The first reviews are in for BMW’s big four door crossover coupe:
It takes some serious commitment to generate the understeer that eventually arrives, and as a session on a test track reveals, planting the accelerator at this point actually has the car tightening its line as more power is fed to the front axle and it hauls itself around.
In truth you need a circuit to find this out, although it’s a characteristic that’s also useful on snow, say BMW’s development drivers. Torque-vectoring across the rear axle also heightens this X6’s impressive agility, as well as an all-wheel drive system that apportions 60 per cent of the engine’s effort to the rear wheels unless otherwise required.
A shame that the steering is almost bereft of feel despite the massive forces that must sometimes bear on its mechanism; better news is that it’s precise and solidly weighted.
If you thought the previous BMW X6 was vulgar, then the new version isn’t likely to change your mind. BMW has worked hard to improve its practicality, fuel consumption and dynamics, but while the X6 is more capable than ever, it still lacks any real excitement from behind the wheel – making it more of a status symbol than a true driver’s car.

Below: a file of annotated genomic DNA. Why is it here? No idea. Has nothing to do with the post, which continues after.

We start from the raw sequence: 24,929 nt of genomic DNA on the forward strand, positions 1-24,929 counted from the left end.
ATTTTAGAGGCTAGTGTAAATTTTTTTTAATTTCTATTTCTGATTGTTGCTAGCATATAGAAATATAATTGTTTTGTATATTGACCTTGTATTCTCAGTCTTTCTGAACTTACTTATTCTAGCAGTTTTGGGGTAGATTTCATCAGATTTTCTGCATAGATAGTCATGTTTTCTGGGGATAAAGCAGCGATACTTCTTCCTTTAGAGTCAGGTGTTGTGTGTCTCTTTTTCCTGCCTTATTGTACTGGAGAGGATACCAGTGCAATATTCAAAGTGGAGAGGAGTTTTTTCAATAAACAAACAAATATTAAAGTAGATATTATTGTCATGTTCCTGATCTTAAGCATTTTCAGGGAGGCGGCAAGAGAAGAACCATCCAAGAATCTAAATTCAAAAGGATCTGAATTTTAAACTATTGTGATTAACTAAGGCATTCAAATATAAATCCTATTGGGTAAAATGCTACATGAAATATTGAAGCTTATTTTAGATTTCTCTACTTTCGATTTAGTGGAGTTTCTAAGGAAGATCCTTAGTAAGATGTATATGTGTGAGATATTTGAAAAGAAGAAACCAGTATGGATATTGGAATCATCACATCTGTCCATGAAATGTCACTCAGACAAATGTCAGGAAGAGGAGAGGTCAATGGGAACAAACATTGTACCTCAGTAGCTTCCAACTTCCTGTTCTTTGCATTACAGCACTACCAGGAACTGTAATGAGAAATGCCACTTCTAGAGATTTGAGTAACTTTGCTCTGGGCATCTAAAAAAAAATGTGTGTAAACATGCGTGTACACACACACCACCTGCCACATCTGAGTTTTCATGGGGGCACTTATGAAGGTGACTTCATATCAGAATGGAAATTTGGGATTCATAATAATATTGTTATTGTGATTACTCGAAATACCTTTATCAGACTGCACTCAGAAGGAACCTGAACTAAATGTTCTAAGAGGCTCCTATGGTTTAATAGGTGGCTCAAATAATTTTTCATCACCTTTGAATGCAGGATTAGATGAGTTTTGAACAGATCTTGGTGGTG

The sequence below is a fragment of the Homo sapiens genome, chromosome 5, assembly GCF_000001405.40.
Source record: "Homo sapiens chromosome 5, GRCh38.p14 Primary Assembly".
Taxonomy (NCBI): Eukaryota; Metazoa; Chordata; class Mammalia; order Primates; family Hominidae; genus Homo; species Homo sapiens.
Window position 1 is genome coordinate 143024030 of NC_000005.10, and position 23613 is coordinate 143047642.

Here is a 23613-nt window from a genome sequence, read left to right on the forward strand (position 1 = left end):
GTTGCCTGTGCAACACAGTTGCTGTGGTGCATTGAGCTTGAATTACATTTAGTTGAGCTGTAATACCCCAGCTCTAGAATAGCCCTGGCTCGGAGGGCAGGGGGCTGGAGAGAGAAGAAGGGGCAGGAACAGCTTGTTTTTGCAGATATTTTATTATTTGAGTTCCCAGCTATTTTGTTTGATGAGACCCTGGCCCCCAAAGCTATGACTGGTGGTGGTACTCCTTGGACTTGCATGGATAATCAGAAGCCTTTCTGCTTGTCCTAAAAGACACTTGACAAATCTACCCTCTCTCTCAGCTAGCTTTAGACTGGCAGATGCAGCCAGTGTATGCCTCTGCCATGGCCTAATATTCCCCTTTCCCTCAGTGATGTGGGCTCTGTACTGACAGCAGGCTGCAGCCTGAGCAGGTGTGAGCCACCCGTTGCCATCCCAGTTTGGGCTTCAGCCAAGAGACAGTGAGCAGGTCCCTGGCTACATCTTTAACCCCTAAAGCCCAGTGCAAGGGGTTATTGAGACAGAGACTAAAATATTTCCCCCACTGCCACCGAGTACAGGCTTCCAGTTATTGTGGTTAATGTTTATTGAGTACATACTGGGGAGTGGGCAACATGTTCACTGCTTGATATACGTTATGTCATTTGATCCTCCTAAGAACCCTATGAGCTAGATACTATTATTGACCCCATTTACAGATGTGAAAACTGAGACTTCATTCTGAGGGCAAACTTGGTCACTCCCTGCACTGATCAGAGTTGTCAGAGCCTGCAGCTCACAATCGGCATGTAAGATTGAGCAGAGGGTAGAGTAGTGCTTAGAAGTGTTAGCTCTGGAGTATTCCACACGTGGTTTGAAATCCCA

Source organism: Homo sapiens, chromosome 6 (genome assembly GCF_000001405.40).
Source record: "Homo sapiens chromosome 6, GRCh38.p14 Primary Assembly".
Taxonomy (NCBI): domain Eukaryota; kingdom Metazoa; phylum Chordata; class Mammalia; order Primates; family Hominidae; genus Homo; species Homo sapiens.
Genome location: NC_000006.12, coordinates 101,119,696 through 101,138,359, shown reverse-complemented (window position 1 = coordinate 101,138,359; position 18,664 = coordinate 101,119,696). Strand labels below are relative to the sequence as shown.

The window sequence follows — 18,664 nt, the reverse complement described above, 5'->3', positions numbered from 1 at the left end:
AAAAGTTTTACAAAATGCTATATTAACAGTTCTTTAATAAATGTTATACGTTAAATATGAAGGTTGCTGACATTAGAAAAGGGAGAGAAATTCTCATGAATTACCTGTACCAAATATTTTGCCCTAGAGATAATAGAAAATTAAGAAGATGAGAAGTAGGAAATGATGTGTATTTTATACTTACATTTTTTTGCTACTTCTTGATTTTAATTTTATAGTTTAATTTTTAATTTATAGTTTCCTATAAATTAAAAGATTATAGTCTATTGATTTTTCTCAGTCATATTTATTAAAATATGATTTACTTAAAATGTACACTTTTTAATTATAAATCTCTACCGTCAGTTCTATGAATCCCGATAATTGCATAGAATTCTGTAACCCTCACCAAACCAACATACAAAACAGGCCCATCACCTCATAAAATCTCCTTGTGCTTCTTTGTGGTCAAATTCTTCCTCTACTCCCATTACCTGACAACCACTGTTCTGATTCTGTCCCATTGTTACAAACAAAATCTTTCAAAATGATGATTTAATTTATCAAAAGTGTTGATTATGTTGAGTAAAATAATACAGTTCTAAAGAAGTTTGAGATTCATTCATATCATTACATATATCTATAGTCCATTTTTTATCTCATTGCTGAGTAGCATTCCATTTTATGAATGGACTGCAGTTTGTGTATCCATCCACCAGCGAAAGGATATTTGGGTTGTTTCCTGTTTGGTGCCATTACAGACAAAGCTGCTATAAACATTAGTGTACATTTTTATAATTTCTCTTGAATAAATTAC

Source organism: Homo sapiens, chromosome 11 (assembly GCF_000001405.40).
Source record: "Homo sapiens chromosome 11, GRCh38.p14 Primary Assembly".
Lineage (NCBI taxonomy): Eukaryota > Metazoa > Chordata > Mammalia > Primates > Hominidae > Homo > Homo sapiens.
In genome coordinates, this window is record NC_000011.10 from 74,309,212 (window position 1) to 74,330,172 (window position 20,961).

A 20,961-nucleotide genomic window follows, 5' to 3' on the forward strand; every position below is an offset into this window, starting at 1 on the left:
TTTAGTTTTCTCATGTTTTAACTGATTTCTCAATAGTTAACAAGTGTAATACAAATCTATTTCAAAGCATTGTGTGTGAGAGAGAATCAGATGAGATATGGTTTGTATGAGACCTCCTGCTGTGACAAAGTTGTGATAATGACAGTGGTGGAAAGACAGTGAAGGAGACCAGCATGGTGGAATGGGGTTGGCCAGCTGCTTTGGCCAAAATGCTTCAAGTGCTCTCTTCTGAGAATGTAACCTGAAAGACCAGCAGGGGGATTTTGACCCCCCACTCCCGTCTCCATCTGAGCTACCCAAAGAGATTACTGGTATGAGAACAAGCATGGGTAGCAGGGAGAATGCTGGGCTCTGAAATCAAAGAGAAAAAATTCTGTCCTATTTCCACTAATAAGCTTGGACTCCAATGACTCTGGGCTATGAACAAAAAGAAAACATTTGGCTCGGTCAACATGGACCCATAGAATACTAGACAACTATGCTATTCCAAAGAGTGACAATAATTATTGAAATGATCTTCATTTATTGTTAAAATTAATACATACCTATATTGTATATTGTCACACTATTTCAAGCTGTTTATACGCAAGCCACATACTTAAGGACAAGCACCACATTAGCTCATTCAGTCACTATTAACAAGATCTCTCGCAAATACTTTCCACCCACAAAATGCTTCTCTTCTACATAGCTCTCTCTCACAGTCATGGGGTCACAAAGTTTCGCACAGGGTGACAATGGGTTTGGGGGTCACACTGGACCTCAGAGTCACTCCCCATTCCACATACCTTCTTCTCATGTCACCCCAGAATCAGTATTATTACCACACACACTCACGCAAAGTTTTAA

You really need to spend some time on a track to appreciate how well the X6 drives. Sure, the X6 is just fine on the road, but it’s missing that special something that makes you lust after a car. Grabbing the big X6 by the scruff of its neck and wringing it out reveals just how tremendously capable the rolling fashion statement is. After spending the morning driving the X6 from northern South Carolina to southern North Carolina where the trip’s highlight was eating a eclair and staving off jetlag with some coffee, I spent the afternoon doing exercises in the X6 at BMW’s performance driving center at the urging of a young Bimmer chassis engineer. As he put it, the track would reveal what was truly great about the new X6.
And he was right, for the most part. The first exercise we did in our white X6 xDrive50i tester was a simple, short autocross course. The course consisted of slalom, a hairpin turn, a straightaway, and a stop box. Like I said: short. Given the course, I set the X6 in Sport + mode, engaged launch control, and rocketed forward. The X6 proved surprisingly nimble through the course. It weaved in and out of the slalom faster than any 2.5-ton machine ought to. Don’t get me wrong – the big BMW certainly feels every one of those 2.5 tons, but that mass is well-managed, thanks in no small part to active anti-roll bars. The only weak point appeared to be the Bimmer’s brakes, which started to fade after five or six straight runs through the course. And just for the record, I did have a go on the autocross course in EcoPro mode – I wouldn’t recommend that.